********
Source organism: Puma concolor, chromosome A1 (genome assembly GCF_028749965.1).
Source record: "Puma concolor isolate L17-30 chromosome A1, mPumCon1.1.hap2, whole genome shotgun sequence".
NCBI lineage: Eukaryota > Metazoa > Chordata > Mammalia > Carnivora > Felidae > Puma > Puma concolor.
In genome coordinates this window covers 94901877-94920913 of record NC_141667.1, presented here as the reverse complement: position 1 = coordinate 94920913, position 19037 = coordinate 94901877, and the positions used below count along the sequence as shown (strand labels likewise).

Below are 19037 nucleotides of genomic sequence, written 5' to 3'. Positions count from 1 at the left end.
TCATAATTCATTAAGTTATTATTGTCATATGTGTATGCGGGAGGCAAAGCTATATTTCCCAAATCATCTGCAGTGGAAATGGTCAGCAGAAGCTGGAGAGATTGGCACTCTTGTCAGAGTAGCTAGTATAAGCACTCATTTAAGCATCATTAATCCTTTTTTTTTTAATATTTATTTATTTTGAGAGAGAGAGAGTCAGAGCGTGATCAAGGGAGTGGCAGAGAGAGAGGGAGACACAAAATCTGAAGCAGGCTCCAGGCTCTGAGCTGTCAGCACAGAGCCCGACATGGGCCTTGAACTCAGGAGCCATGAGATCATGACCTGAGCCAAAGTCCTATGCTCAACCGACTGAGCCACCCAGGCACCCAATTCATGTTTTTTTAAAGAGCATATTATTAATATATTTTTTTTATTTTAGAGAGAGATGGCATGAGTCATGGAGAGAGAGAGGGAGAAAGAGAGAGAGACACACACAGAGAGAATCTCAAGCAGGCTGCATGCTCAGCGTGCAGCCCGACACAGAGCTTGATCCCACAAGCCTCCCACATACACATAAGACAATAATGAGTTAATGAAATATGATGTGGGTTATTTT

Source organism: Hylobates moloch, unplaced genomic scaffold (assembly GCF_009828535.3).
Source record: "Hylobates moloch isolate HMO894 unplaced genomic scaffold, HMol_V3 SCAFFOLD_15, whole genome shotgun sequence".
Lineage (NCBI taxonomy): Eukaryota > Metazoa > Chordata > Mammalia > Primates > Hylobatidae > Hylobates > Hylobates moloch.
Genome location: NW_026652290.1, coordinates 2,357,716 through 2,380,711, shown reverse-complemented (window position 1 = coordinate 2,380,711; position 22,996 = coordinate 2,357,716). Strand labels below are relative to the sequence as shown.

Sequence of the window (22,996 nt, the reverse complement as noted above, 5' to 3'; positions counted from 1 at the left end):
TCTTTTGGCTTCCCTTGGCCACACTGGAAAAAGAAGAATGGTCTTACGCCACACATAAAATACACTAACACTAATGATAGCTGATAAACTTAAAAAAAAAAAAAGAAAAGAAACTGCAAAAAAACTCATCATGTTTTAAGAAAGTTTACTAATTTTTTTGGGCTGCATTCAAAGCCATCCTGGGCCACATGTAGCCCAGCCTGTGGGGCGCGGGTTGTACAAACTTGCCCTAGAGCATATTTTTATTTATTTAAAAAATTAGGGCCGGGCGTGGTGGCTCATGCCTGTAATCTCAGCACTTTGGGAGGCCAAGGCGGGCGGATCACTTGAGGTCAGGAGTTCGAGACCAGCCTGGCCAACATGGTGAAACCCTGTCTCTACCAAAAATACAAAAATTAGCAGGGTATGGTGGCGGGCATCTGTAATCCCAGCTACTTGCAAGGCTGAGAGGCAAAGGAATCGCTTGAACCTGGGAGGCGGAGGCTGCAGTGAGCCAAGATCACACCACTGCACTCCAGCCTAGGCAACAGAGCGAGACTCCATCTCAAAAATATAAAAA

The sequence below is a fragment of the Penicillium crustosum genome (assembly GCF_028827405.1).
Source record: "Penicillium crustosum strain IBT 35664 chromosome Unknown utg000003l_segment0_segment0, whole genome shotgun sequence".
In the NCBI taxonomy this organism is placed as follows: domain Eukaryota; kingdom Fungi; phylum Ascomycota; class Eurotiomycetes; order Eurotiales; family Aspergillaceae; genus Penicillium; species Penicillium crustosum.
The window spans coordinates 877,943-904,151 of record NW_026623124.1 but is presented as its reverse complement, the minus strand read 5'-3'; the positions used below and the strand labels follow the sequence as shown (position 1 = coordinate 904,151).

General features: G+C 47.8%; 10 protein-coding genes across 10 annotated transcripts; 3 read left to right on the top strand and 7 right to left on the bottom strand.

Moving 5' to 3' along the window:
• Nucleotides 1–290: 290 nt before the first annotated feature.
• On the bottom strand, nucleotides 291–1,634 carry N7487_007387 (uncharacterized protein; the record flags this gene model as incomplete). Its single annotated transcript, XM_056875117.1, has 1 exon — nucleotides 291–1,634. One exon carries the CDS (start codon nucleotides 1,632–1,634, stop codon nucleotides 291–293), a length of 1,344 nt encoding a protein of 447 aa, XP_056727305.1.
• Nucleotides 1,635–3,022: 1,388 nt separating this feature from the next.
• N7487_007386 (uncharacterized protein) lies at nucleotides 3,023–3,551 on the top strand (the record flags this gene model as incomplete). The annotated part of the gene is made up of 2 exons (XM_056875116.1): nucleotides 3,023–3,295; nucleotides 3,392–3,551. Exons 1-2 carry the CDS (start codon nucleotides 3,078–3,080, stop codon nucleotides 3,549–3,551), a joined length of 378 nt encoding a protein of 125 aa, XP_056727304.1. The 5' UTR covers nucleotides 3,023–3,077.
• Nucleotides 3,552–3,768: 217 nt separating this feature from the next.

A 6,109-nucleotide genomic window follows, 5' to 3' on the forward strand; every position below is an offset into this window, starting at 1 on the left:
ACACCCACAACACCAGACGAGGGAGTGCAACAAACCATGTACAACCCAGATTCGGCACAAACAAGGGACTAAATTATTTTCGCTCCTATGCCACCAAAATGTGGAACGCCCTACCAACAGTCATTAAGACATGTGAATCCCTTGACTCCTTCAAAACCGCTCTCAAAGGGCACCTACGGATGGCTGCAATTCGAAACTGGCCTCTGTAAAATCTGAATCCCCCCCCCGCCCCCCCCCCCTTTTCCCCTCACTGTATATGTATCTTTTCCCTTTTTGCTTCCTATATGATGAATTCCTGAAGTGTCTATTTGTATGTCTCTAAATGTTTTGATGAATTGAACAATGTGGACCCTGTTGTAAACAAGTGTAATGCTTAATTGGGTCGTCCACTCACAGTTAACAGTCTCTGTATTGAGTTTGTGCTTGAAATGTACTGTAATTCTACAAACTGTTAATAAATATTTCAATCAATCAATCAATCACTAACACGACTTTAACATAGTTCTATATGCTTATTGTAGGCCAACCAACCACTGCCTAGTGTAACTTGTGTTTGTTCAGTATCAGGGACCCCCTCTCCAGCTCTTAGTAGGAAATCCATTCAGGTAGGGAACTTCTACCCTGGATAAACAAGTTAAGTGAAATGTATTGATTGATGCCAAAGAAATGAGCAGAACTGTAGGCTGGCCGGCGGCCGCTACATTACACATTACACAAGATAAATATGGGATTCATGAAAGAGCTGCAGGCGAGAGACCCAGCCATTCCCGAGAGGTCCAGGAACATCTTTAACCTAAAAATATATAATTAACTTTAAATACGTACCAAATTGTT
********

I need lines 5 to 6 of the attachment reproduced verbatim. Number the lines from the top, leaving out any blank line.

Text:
Below are 19037 nucleotides of genomic sequence, written 5' to 3'. Positions count from 1 at the left end.
TCATAATTCATTAAGTTATTATTGTCATATGTGTATGCGGGAGGCAAAGCTATATTTCCCAAATCATCTGCAGTGGAAATGGTCAGCAGAAGCTGGAGAGATTGGCACTCTTGTCAGAGTAGCTAGTATAAGCACTCATTTAAGCATCATTAATCCTTTTTTTTTTAATATTTATTTATTTTGAGAGAGAGAGAGTCAGAGCGTGATCAAGGGAGTGGCAGAGAGAGAGGGAGACACAAAATCTGAAGCAGGCTCCAGGCTCTGAGCTGTCAGCACAGAGCCCGACATGGGCCTTGAACTCAGGAGCCATGAGATCATGACCTGAGCCAAAGTCCTATGCTCAACCGACTGAGCCACCCAGGCACCCAATTCATGTTTTTTTAAAGAGCATATTATTAATATATTTTTTTTATTTTAGAGAGAGATGGCATGAGTCATGGAGAGAGAGAGGGAGAAAGAGAGAGAGACACACACAGAGAGAATCTCAAGCAGGCTGCATGCTCAGCGTGCAGCCCGACACAGAGCTTGATCCCACAAGCCTCCCACATACACATAAGACAATAATGAGTTAATGAAATATGATGTGGGTTATTTT